question. b) The I3C chemical shifts of the three C atoms
involved (6 = 127.4, 163.5, and 194.9) indicate that two are
olefin (arene) atoms for which two CT bonds are observed and
another is a ketone C atom for which the second C-C bond
is missing. The exclusion of highly strained systems leads to
the coupling through the cyclopentanone annelated to the
pyrrole ring C, and the three C atoms are identified as C13,
C14, and C13'. (A related structural problem has been described.["')
The analysis of all the spectroscopic data suggests that
the constitution of 3-K is that of a potassium-4,5seco-4,5-dioxo-3', 32,82- trihydroxy - 13' -methoxycarbonyl1,4,5,10,15,20-(22H,24H)-octahydrophytoporphyrinate.
The
configuration of the four stereogenic centers, which apparently are largely uniform in optically active 3-K, has still not
been ascertained. However, from 'H NMR data the
methoxycarbonyl group at the 132-positionof the cyclopentanone ring is trans to the AD half. Thus 3-K presumably is
the thermodynamically more stable diastereomer with respect to this part of the molecule (but it possibly forms in
vitro on H exchange in a protic milieu).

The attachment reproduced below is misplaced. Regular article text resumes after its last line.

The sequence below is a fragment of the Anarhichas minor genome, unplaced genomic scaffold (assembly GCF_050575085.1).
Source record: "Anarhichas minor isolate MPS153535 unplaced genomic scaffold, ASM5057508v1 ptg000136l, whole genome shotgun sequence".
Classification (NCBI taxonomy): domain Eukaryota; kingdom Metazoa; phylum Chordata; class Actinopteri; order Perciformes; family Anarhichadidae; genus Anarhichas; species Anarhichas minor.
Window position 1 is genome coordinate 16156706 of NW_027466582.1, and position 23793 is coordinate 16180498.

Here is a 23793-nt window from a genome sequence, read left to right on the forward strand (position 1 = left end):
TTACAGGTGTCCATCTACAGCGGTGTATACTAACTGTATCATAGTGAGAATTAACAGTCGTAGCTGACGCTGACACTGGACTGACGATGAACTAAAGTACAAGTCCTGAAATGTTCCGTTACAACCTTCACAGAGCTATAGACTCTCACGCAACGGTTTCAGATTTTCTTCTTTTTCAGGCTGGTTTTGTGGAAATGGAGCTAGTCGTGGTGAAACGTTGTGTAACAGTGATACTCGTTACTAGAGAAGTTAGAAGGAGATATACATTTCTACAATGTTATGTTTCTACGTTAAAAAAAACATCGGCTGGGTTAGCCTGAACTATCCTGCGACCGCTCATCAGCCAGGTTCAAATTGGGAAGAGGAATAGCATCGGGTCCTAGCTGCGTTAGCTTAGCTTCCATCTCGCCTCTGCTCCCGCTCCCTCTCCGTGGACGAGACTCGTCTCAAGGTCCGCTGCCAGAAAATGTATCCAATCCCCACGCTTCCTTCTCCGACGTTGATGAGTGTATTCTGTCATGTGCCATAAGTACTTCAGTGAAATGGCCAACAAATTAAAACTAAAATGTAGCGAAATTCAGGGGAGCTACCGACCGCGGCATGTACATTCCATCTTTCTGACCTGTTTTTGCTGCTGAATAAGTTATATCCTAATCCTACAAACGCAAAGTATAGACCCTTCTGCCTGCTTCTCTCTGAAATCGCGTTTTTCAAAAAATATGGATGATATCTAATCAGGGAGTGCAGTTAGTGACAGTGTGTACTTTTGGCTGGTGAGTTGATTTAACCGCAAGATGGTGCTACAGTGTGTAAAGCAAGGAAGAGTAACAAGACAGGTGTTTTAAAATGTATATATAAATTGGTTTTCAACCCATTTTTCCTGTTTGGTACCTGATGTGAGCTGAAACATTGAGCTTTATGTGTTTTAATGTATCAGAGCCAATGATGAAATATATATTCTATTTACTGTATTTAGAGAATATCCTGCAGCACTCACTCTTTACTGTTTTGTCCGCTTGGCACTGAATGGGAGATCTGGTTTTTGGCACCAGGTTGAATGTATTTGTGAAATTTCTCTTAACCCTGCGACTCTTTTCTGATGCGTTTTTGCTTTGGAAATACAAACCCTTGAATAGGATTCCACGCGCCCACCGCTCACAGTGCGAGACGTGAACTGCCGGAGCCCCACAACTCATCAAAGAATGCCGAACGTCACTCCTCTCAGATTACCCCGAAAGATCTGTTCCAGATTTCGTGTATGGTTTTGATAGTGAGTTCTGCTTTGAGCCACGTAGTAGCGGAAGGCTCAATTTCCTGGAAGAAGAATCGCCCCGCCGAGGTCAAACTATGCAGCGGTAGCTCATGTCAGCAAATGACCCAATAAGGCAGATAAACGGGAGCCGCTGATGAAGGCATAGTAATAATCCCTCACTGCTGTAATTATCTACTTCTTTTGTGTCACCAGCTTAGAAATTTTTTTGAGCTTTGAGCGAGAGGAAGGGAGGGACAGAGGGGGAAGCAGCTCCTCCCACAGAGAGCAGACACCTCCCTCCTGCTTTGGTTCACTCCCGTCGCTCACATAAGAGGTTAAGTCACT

A feature of 3 is the methoxycarbonyl-substituted cyclopentanone ring, which is a structural characteristic of the chlorophyll derivatives such as 1 and 2. This and the occurrence of
four methyl groups bonded to the chromophore in 3 shows
a close structural correspondence between 3 and 1 (and less
so with 2), but not with the chlorins 5r11a1
and 6" lbl suspectAngew. Chem. Int. Ed. Engl. 30 (1991) No. 10
0 VCH
ed to be chlorophyll catabolites: compound 3 is formally
accessible from chlorophyllide a (4), which has been postulated as the first degradation product of chlorophyll a
(l)!'",' 2 * t 3 1 by demetalation and addition of one oxygen
molecule and three water molecules; its chiroptic properties
suggest an enzyme-controlled formation (cf. the current
speculations on chlorophyll degradationr3.l4l).
Recently the light-emitting substance of krill (a part of the
sea plankton) and luciferin from dinoflagellates have been
characterized as the first examples of naturally occurring
"bile pigments" structurally derived from chlorophyll.[101In
these substances the chlorin macrocycle is interrupted at the
meso position C20, a site of the chlorin ring which is readily
In contrast, the macroattacked by electrophilic
cycle in 3 is opened at the meso position C5, which recalls the
161
oxygenolytic degradation of the iron porphyrin heme
to bile pigments.
The constitution of the 4,5-seco-4,5-dioxophytoporphyrinate 3-K provides for the first time a structural guideline
which may contribute to the understanding of the apparently
complex process of chlorophyll degradation.
Experimental Procedure
For the cultivation of Hordeum vulgure cv. Gerbel and the conditions of the
senescence induced in the dark, see [4a, 51: 115 g of leaves were aged in continuous darkness for 7 d; the cryosap from 5 g batches of leaf material (ca. 4 mL)
was treated with acetone (ca. 16 mL) and centrifuged to separate the protein